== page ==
Welcome again to my analog photography blog's second article. It's been more than a year since my last post, but who
would have expected a global pandemic? Despite everything, I've kept improving my techniques and reading various
analog photography blogs. I was surprised to discover a hidden world of film photography enthusiasts, although
there are few in Italy.
I hope to share my experience and results with my posts, even though I have little to teach.
Our trip to Camargue was last minute, and we only chose it a few days before departure due to various restrictions
and lockdowns. My wife Alice, who is a genuine lover of France, had been proposing the destination for years.
Compared to other famous Italian destinations, it's not much further away, so why not? Our journey began on a cool August morning, and we headed to Port-Saint-Louis-du-Rhône, a village in the heart of Camargue.
Before we dive into the article, I would love to hear your thoughts. Feel free to contact me through my social media links at the bottom of the page.
Enjoy the read!
After reading during the lockdown, I decided to broaden my perspective and start using color negative films. I chose the queen of this category: Kodak Portra 400, which in my opinion is the most versatile of the Portra family. The idea was to shoot a first roll at the nominal speed of 400 ISO and then a second roll at 200 ISO. (I'll explain the reason for this choice below)
I then had the films developed at the professional lab LomoLAB and I will use them as a reference for future home color development: yes, I intend to try this technique myself (watching the video tutorials on YouTube it seems simple...I will definitely make a post on the blog...stay tuned)
The result of this film really left me speechless. First of all, the tonal rendering produces very realistic and
natural colors, without excessive saturation or overly bright colors. In my opinion, this makes it particularly
suitable for portrait and landscape photography.
Another quality is its wide dynamic range: Kodak Portra film has a wide dynamic range, which means it is able to capture details in both the dark and bright parts of an image. This characteristic makes it ideal for scenes with large differences in brightness.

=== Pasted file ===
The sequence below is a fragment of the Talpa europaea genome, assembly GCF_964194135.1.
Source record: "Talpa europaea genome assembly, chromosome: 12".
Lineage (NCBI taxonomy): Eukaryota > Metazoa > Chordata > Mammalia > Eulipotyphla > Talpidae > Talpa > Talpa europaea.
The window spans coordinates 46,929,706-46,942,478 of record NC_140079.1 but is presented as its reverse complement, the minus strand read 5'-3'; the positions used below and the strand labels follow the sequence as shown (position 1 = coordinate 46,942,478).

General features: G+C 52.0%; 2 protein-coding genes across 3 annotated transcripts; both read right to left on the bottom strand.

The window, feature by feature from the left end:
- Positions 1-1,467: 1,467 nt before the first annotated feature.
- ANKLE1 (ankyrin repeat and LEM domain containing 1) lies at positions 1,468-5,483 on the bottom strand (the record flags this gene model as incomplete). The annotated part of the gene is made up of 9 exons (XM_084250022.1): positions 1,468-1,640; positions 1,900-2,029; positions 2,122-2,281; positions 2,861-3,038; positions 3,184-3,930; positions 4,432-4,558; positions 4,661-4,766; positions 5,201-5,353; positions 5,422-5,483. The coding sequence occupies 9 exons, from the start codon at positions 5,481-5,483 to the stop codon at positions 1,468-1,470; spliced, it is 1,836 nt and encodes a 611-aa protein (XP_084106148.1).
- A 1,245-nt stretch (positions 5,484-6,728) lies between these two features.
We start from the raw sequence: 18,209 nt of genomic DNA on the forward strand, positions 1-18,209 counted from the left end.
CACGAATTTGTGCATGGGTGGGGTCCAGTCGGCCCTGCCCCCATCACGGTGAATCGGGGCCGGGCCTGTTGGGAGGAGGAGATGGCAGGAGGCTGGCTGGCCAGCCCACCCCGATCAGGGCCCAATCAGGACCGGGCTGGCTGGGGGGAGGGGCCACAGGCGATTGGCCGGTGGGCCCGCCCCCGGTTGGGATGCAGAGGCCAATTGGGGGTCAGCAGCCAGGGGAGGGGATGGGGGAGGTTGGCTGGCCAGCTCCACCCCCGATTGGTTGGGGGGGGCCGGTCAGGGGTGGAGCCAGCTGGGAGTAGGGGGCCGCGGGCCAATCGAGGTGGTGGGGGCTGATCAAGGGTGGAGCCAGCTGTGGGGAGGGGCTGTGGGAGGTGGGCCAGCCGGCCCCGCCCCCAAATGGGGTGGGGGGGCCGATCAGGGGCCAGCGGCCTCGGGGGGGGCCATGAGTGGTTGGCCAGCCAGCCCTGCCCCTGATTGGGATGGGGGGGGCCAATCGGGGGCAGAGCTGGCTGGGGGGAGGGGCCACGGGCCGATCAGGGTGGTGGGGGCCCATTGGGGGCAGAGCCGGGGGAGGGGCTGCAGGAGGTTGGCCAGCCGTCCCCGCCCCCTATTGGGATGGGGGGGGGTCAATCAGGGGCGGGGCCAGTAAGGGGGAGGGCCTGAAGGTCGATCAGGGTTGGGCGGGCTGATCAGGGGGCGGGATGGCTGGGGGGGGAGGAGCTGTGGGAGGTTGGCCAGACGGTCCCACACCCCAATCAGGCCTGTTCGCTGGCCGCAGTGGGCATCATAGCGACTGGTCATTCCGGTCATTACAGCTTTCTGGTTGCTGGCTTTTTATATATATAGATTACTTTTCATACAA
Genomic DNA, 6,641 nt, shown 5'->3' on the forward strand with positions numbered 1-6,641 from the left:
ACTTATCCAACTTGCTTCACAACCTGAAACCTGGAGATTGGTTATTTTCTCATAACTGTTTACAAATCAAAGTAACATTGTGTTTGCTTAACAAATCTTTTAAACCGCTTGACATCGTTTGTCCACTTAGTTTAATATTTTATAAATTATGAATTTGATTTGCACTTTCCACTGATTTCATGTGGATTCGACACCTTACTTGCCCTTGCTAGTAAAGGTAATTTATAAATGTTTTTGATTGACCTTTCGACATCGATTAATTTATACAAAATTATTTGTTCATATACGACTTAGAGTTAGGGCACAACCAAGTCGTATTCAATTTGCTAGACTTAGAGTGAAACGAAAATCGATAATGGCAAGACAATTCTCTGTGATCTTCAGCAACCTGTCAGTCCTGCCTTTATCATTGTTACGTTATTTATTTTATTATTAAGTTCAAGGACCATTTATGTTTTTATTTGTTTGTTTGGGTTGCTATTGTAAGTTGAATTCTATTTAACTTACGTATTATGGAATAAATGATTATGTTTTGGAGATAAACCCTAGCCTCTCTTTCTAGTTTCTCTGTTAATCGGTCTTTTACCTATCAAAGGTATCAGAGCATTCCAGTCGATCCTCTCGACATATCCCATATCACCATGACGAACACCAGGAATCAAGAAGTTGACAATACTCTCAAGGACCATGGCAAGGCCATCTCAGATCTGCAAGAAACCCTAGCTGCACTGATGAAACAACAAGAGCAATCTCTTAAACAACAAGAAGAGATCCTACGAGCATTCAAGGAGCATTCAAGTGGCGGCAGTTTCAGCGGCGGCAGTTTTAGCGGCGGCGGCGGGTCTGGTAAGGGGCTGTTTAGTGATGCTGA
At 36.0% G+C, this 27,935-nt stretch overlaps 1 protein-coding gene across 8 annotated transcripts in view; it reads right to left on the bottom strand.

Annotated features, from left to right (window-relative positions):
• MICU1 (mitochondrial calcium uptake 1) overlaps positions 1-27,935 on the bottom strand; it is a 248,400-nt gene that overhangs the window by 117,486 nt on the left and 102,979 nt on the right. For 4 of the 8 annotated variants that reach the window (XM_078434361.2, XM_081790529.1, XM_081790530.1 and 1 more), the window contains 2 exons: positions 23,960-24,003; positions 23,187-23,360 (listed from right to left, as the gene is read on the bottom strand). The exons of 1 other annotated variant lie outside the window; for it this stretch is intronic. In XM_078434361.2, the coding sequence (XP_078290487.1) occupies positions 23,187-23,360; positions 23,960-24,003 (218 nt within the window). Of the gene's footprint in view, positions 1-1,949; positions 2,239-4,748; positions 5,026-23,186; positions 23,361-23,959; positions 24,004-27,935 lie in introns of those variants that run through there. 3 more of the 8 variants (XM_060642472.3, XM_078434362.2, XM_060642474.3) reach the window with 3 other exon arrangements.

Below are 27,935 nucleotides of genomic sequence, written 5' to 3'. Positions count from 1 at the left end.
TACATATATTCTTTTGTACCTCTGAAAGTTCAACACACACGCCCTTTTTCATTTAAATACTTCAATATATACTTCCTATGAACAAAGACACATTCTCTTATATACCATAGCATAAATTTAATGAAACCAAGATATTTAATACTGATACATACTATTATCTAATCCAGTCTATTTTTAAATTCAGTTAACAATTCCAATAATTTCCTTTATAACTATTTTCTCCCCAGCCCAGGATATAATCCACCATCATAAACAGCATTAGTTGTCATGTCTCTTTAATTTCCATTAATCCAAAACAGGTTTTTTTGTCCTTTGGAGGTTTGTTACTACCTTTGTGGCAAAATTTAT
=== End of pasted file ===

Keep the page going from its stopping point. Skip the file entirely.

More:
Finally, the low noise sensitivity ensures maximum sharpness and detail even in low light conditions.
Kodak Portra 400 film is designed to be used at an ISO sensitivity of 400. However, it can also be used at a lower ISO sensitivity of 200 with some considerations. If you use Kodak Portra 400 film at an ISO sensitivity of 200, the film will be overexposed compared to when it is used at 400 ISO. This means that the image may appear slightly overexposed, with brighter colors and less color saturation. However, since Portra film has a wide dynamic range, it can handle the increased exposure without losing details in the brighter areas of the image.
The final result is colors that tend to be pastel and slightly washed out with more open shadows.
Continuing my personal experimentation with different film types to discover their unique characteristics, the next roll I tried was Kodak TriX 400, and it left me speechless. The strong contrasts it produces, with deep blacks and bright whites, don't affect the tonal range at all. Both shadows and highlights retain a great amount of detail, allowing for images with great depth and dimension.
Another strong point I noticed is how easy it is to scan and get a "digital output": the digital images it produces are practically ready to use, without the need for further adjustments.
The black & white photos featured in this article were developed in my personal darkroom using Ilford Ilfotec DDX chemicals and digitized using an Epson Perfection V600 scanner. The color photos, on the other hand, were wisely developed and scanned at the LomoLab in Vienna.